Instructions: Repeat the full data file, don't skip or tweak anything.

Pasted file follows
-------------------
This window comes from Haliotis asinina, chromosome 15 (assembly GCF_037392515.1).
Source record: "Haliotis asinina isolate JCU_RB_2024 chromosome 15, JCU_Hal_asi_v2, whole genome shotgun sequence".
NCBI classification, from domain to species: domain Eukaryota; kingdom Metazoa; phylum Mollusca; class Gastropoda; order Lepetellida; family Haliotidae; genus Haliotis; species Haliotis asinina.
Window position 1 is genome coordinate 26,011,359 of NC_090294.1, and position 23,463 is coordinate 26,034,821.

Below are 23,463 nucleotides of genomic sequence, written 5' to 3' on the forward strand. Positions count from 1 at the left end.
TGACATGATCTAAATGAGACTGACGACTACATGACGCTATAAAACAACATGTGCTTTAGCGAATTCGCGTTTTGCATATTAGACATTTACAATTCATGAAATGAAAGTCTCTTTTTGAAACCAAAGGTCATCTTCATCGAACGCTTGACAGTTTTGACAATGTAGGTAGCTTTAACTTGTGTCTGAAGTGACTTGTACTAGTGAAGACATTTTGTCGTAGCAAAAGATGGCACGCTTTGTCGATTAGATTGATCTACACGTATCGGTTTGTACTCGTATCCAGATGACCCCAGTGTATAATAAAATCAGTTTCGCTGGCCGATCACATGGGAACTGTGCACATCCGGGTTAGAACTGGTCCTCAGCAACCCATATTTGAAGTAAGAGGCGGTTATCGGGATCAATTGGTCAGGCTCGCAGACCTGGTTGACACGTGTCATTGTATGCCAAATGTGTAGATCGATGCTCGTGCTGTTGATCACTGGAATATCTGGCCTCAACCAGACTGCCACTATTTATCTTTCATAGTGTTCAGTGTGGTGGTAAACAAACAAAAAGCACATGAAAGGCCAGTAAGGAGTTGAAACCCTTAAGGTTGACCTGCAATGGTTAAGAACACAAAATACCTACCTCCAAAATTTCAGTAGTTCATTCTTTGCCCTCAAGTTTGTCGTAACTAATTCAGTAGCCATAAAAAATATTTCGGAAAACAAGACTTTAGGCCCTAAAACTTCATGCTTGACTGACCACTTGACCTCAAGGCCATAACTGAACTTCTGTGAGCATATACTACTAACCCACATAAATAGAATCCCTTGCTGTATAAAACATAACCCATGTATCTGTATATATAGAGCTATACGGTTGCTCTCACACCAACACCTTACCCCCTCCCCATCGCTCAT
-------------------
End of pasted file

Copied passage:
This window comes from Haliotis asinina, chromosome 15 (assembly GCF_037392515.1).
Source record: "Haliotis asinina isolate JCU_RB_2024 chromosome 15, JCU_Hal_asi_v2, whole genome shotgun sequence".
NCBI classification, from domain to species: domain Eukaryota; kingdom Metazoa; phylum Mollusca; class Gastropoda; order Lepetellida; family Haliotidae; genus Haliotis; species Haliotis asinina.
Window position 1 is genome coordinate 26,011,359 of NC_090294.1, and position 23,463 is coordinate 26,034,821.

Below are 23,463 nucleotides of genomic sequence, written 5' to 3' on the forward strand. Positions count from 1 at the left end.
TGACATGATCTAAATGAGACTGACGACTACATGACGCTATAAAACAACATGTGCTTTAGCGAATTCGCGTTTTGCATATTAGACATTTACAATTCATGAAATGAAAGTCTCTTTTTGAAACCAAAGGTCATCTTCATCGAACGCTTGACAGTTTTGACAATGTAGGTAGCTTTAACTTGTGTCTGAAGTGACTTGTACTAGTGAAGACATTTTGTCGTAGCAAAAGATGGCACGCTTTGTCGATTAGATTGATCTACACGTATCGGTTTGTACTCGTATCCAGATGACCCCAGTGTATAATAAAATCAGTTTCGCTGGCCGATCACATGGGAACTGTGCACATCCGGGTTAGAACTGGTCCTCAGCAACCCATATTTGAAGTAAGAGGCGGTTATCGGGATCAATTGGTCAGGCTCGCAGACCTGGTTGACACGTGTCATTGTATGCCAAATGTGTAGATCGATGCTCGTGCTGTTGATCACTGGAATATCTGGCCTCAACCAGACTGCCACTATTTATCTTTCATAGTGTTCAGTGTGGTGGTAAACAAACAAAAAGCACATGAAAGGCCAGTAAGGAGTTGAAACCCTTAAGGTTGACCTGCAATGGTTAAGAACACAAAATACCTACCTCCAAAATTTCAGTAGTTCATTCTTTGCCCTCAAGTTTGTCGTAACTAATTCAGTAGCCATAAAAAATATTTCGGAAAACAAGACTTTAGGCCCTAAAACTTCATGCTTGACTGACCACTTGACCTCAAGGCCATAACTGAACTTCTGTGAGCATATACTACTAACCCACATAAATAGAATCCCTTGCTGTATAAAACATAACCCATGTATCTGTATATATAGAGCTATACGGTTGCTCTCACACCAACACCTTACCCCCTCCCCATCGCTCAT